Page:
Figure 3: HPV16 E6-E7 increases chemoresistance, radioresistance and anti-apoptosis ability after ionizing radiation in ESCC cells. A. Time-dependent inhibition of CDDP in ESCC cells were evaluated by CCK8 assay. B. Colony formation assay of ESCC cells. C. Dose-survival curve of ESCC cells were drawn based on the data of colony formation assay. D. Cell apoptosis after ionizing radiation of ESCC cells were analysed by Annexin V-APC/PI flow cytometry and quantified as histograms in. E. All the data above are represented as mean±S.D. of three independent experiments. *P<0.05, **P<0.01,***P<0.001.
The colony formation assay was performed to determine the influence of HPV16 E6-E7 on radioresistance in ESCC cells. Cells were divided and exposed to 0, 2, 4, 6, 8 Gy of ionizing radiation (Figure 3B). The Single hit multi-target model SF=1-(1-e-D/D0)n  was applied to fitting the result and dose-survival curves of ESCC cells (Figure 3C). Constant values of radiation biology were calculated basing on the data of colony formation assay (Supplementary Table S1). It was found that the value of D0, k and SF2 significantly (P<0.001-0.05) increased in Eca109-psb and TE-1-psb cells compared to control cells (Supplementary Table S1) while no significant differences were observed in the value of N, Dq. This indicates that HPV16 E6-E7 also increases radioresistance of ESCC cells in vitro.
Annexin V-APC/PI flow cytometry was applied to assess the effect of HPV16 E6-E7 on ESCC cells apoptosis after ionizing radiation. The fourth quadrant (Q4) represents early apoptosis cells and the second quadrant (Q2) represents late apoptotic and necrotic cells (Figure 3D). The ratio of apoptosis cells increased with radiation dose accumulating in all the cells (Figure 3E). Meanwhile, the ratio of apoptosis cells was significantly (P<0.05-0.001) lower in Eca109-psb and TE-1-psb cells than control cells when treated by 4, 6 and 8Gy (Figure 3E), with no significant differences by 2Gy (P=0.065, 0.087, respectively) or untreated (P=0.118, 0.069, respectively). This means that HPV16 E6-E7 inhibits the apoptosis in ESCC cells when treated by ionizing radiation, especially accumulating and highly dose of ionizing radiation in vitro.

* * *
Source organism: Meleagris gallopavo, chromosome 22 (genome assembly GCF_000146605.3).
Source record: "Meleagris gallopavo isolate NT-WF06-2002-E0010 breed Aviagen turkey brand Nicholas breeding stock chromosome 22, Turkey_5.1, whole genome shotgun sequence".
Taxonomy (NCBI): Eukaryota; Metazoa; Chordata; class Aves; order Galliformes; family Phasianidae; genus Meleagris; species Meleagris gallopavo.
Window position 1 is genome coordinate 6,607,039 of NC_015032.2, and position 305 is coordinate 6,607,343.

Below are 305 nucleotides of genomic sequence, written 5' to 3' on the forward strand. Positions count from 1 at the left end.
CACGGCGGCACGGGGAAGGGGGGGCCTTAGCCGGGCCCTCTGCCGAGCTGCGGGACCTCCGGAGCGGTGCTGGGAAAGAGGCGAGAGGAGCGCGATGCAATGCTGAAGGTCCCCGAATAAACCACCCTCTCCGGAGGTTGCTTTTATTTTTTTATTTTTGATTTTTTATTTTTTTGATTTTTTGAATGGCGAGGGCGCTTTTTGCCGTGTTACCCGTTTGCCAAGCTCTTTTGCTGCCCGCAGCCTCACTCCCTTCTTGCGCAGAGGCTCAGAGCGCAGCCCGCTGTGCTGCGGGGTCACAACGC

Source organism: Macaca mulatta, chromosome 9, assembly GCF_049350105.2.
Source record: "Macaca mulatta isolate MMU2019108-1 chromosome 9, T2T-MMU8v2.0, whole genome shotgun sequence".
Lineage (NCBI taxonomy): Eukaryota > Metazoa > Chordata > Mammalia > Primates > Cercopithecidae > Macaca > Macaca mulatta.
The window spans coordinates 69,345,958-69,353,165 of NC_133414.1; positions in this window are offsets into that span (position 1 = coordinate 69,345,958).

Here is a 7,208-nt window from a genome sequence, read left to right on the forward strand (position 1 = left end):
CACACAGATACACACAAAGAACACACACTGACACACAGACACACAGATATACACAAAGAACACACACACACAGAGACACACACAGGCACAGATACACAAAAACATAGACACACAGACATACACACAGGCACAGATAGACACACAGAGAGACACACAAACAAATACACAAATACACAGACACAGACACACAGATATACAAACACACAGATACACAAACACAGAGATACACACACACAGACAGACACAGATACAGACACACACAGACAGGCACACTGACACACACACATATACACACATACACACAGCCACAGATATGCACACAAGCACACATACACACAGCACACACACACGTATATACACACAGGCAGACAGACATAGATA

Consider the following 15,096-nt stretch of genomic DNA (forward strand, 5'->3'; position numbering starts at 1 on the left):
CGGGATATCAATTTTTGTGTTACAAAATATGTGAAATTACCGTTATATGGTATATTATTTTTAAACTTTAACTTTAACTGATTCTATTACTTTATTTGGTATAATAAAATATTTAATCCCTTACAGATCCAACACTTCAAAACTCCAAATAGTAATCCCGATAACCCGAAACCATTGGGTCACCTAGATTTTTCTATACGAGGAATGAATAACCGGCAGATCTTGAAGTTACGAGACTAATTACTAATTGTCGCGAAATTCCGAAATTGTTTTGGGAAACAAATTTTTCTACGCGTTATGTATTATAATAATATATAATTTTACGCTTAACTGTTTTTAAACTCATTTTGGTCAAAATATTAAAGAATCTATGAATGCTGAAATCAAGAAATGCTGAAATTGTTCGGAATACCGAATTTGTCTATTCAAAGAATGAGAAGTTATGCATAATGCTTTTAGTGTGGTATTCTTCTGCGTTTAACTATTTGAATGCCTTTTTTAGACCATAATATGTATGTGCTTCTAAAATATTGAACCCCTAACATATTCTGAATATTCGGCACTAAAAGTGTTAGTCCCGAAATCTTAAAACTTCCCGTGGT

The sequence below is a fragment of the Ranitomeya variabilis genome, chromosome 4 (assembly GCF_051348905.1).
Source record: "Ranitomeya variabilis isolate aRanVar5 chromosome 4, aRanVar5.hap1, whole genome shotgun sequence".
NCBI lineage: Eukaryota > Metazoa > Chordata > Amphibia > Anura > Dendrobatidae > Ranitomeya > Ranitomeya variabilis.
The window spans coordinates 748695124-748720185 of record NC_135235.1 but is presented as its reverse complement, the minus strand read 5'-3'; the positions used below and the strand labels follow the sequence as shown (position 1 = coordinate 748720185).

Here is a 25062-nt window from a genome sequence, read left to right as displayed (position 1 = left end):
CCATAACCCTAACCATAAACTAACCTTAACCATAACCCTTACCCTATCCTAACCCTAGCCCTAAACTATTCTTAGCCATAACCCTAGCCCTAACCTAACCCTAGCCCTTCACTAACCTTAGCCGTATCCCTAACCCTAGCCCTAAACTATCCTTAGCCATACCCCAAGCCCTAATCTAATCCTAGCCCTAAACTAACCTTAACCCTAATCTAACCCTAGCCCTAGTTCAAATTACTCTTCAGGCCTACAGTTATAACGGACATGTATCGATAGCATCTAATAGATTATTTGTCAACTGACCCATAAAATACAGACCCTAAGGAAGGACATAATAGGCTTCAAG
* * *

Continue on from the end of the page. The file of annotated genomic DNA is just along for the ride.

HPV16 E6-E7 increased p75NTR expression through PI3K/Akt signaling pathway in ESCC cells
As described above, more and more recent studies show that PI3K/Akt pathway plays a vital role in the maintenance of CSCs [26–28]. So, we speculate that HPV16 E6-E7 may increase the CSCs properties of ESCC cells through up-regulation of PI3K/Akt signaling.
Western blotting and immunofluorescence were applied to examine the hypothesis above. The western results were shown in Figure 4A and relative density were analyzed and quantified as histograms in Figure 4B. The expression of PI3K, phosphorylation-Akt (ser473), also named as p-Akt (ser473), and p75NTR in the Eca109-psb and TE-1-psb cells significantly (P<0.001) increased compared to control cells. Whereas, no significant alterations could be observed in the expression of total Akt in Eca109-psb and TE-1-psb cells compared to control cells (Figure 4A and 4B). Immunofluorescence of ESCC cells (Figure 4C) demonstrated that PI3K, p-Akt (ser473) and p75NTR expressions were markedly increased in Eca109-psb and TE-1-psb cells compared to control cells. Meanwhile, immunofluorescence of spheres (Figure 4D) also demonstrated that PI3K, p-Akt (ser473) and p75NTR expression are obviously stronger in spheres derived from Eca109-psb and TE-1-psb cells than spheres derived from control cells. It suggests that HPV16 E6-E7 activates the PI3K/Akt signaling pathway in ESCC cells and spheres derived from ESCC cells.
Figure 4: PI3K/Akt signaling pathway activation and increased p75NTR expression induced by HPV16 E6-E7 were inhibited by LY294002 in ESCC cells. A. Proteins involved in PI3K/Akt signaling pathway and p75NTR protein were analysed by western blotting. Cells were treated with LY294002 (10μmol/L) for 24h. Equal protein loading was evaluated by β-actin. B. Densitometric of western blotting bands in Figure A were analyzed and expressed relative to the loading control, β-actin. Data are typical of three experiments and the histogram values are mean ± S.D. **P<0.01,***P<0.001, relative to control cells without LY294002 treatment. ###P<0.001, relative to psb cells without LY294002 treatment. C. p-Akt, PI3K and p75NTR proteins of ESCC cells were detected by immunofluorescence. D. PI3K and p75NTR proteins of spheres formed from ESCC cells were detected by immunofluorescence.
To investigate whether inhibiting the PI3K/Akt signaling pathway can reverse CSCs phenotypes caused by HPV16 E6-E7. LY294002 was applied at the concentration of 10μmol/L in the cell culture medium incubating for 24h as our previously study described . Consequently, there were no significant difference in the expression of PI3K, p-Akt (ser473) and p75NTR as they all decreased (P<0.001) in ESCC cells after LY294002 treatment (Figure 4A and 4B). However, there were still no alternations in the expression of total Akt in the ESCC cells after being treated with LY294002 (Figure 4A and 4B).
Based on the results above, LY294002 treatment reverse the expression of PI3K, p-Akt (ser473) and p75NTR in Eca109-psb and TE-1-psb cells, and this further demonstrated that the activation of PI3K/Akt signaling pathway, induced by HPV16 E6-E7, plays a vital role in maintaining CSCs phenotypes in ESCC cells .